Of the census respondents, 75 percent of districts said they saw at least one of the following benefits at their campuses with Farm to School programs: “less plate waste; improved acceptance of the healthier school meals; increased participation in school meals programs; lower school meal program costs; and increased support from parents and community members for the healthier school meals.”

The new census data follows a flurry of studies on school nutrition in recent months, in some instances yielding contradictory results about the impact of the new federal regulations.

A Vermont study, for example, used photographs of students’ trays before and after meals to gauge which specific food items weren’t being eaten. (Spoiler alert: The green beans were particularly unpopular.) The researcher concluded “Children consumed fewer [fruits and vegetables] and wasted more … during the school year immediately following implementation of the USDA rule that required them to take one fruit or vegetable at lunch.”  

The University of Connecticut compared the lunchtime eating habits of middle schoolers at 12 campuses in a low-income district between 2012 (before the federal rule change) and 2014 (after the new rules were in place). Summing up the findings for the journal Childhood Obesity, the researchers wrote: “Students responded positively … consumed more fruit, threw away less of the entrees and vegetables, and consumed the same amount of milk. Overall, the revised meal standards and policies appear to have significantly lowered plate waste in school cafeterias.”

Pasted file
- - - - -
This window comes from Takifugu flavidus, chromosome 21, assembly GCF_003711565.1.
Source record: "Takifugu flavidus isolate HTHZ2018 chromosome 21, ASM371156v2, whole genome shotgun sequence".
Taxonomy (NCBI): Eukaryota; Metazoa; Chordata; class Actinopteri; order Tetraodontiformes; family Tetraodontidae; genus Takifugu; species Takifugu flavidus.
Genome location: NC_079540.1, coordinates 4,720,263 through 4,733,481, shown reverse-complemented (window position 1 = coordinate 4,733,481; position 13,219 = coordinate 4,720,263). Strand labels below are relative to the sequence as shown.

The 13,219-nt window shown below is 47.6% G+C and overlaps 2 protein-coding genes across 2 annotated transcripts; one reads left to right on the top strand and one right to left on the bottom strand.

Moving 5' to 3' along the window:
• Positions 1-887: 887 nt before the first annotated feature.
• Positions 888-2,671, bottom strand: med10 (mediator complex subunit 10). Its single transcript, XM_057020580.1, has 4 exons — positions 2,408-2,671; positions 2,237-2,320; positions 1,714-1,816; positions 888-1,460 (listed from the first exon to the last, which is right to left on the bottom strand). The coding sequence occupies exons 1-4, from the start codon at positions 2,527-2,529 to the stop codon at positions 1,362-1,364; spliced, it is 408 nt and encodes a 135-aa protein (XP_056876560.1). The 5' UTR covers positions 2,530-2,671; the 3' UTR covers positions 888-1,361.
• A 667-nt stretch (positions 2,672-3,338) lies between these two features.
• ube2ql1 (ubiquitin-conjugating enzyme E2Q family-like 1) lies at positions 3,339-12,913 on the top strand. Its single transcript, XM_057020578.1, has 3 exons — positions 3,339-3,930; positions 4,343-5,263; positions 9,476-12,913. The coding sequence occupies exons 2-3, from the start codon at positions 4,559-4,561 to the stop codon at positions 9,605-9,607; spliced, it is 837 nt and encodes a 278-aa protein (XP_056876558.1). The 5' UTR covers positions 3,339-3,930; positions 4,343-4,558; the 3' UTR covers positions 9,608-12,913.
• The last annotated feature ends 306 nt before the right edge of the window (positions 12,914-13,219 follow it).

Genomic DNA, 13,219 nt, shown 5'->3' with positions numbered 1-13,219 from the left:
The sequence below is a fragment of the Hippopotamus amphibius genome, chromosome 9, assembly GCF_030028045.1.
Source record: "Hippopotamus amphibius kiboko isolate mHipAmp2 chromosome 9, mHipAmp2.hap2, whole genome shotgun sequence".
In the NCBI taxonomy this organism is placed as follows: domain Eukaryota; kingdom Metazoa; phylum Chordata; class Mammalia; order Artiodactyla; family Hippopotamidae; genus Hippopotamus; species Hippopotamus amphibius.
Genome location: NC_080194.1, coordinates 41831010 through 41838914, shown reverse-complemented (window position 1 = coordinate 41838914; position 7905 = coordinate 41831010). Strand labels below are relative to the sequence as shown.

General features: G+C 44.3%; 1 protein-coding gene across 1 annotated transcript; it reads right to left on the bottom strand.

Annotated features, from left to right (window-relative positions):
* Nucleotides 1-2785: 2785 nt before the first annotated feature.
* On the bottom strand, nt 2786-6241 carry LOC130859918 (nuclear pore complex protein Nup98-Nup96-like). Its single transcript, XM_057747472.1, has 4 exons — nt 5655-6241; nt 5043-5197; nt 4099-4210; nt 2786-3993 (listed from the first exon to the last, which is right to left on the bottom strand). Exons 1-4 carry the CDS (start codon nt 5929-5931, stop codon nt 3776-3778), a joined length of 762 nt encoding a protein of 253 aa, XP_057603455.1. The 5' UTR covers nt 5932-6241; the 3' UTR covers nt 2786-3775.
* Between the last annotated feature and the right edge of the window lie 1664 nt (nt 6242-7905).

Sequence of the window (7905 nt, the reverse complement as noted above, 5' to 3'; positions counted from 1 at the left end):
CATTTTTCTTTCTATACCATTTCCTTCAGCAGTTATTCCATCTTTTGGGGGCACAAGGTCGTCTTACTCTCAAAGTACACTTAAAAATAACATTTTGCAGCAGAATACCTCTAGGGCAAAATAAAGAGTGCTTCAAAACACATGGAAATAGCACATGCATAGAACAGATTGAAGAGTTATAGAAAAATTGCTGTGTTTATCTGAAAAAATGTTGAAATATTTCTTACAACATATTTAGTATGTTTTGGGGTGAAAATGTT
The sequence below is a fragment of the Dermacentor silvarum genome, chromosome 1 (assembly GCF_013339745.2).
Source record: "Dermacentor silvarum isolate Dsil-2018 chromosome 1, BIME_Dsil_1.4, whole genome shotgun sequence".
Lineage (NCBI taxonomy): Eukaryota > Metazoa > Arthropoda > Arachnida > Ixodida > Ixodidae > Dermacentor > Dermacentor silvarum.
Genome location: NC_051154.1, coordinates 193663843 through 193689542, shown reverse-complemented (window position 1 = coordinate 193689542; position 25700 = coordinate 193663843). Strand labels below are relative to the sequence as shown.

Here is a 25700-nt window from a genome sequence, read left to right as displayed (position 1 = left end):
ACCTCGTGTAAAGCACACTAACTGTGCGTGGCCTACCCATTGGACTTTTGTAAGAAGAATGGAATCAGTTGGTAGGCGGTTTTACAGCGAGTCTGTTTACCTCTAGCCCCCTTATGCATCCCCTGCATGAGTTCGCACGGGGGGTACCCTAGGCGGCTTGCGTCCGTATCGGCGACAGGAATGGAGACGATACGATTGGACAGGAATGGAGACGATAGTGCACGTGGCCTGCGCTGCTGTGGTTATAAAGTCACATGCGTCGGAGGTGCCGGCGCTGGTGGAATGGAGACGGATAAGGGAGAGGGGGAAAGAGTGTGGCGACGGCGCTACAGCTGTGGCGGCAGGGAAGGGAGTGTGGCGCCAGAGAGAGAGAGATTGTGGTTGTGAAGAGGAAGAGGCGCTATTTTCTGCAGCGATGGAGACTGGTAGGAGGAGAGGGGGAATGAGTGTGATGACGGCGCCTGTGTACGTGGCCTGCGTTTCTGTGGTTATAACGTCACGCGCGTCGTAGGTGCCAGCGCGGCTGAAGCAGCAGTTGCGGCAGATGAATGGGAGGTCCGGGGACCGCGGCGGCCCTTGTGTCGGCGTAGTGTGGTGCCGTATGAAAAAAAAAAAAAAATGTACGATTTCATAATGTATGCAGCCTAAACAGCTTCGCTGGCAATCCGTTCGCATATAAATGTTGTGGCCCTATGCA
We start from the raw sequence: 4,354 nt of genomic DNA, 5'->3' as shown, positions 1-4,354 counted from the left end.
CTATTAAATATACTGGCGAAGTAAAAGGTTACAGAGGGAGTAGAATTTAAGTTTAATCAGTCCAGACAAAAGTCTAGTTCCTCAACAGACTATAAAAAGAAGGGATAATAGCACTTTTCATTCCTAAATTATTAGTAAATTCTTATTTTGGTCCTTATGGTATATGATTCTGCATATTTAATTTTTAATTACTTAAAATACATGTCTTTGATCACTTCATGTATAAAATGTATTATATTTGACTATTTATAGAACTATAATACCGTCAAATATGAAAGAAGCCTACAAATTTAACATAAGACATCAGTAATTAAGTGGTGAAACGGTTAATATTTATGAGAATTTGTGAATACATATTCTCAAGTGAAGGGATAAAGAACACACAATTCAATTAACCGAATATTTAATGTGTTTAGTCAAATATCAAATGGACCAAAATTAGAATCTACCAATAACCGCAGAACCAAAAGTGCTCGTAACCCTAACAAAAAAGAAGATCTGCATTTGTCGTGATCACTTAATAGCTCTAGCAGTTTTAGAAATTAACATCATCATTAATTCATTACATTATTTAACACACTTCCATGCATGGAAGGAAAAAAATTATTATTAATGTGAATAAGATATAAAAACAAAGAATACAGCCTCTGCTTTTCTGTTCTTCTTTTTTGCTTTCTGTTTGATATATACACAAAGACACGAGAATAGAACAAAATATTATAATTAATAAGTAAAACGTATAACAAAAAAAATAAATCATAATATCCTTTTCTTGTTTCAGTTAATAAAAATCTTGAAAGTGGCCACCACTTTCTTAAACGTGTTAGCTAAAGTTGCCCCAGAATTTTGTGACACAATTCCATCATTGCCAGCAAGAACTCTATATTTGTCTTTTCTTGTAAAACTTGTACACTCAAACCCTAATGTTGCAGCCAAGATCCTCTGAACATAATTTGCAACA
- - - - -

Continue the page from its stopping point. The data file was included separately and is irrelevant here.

Does one of these studies override the other? Not necessarily. Rather, they both highlight the difficulty in measuring something as variable—and varied—as students’ eating habits, which are strongly influenced by their lives outside of school. And this is a good example of the thoughtful lens that needs to be used when weighing the relative value of education research.

Even the Vermont researcher, Sarah Amin, told WBUR Radio her findings shouldn’t be used to doom the new standards. Many students weren’t used to choosing a fruit or vegetable with lunch, Amin said, and there could be a steeper learning curve for older students whose food preferences are more firmly set, compared with kindergarteners whose palates might be more malleable.

The USDA is trying to address some of the logistical factors and encourage innovation, according to Vilsack. That includes grants aimed at helping districts, especially those in rural and less-affluent communities, update their kitchen equipment to offer tastier campus fare. A federal program encouraging school gardens is also boosting healthy eating, as students have a sense of pride in eating fruits and vegetables they’ve helped to grow, Vilsack said.

I asked Vilsack what would be considered a “win” for the new nutritional standards—perhaps media outlets in other countries running photos of American school lunches and sighing with envy, rather than the other way around?

But Vilsack offered more trenchant goals highlighting the very serious challenges facing this country at either end of the nutritional spectrum. He wants to see a continued decline in two groups of children: those who don’t have regular access to adequate nutrition—known as “food insecurity”—and those who have obesity-related health conditions.

“To me,” Vilsack said, “that’s headed in the right direction.”


This post appears courtesy of the Education Writers Association.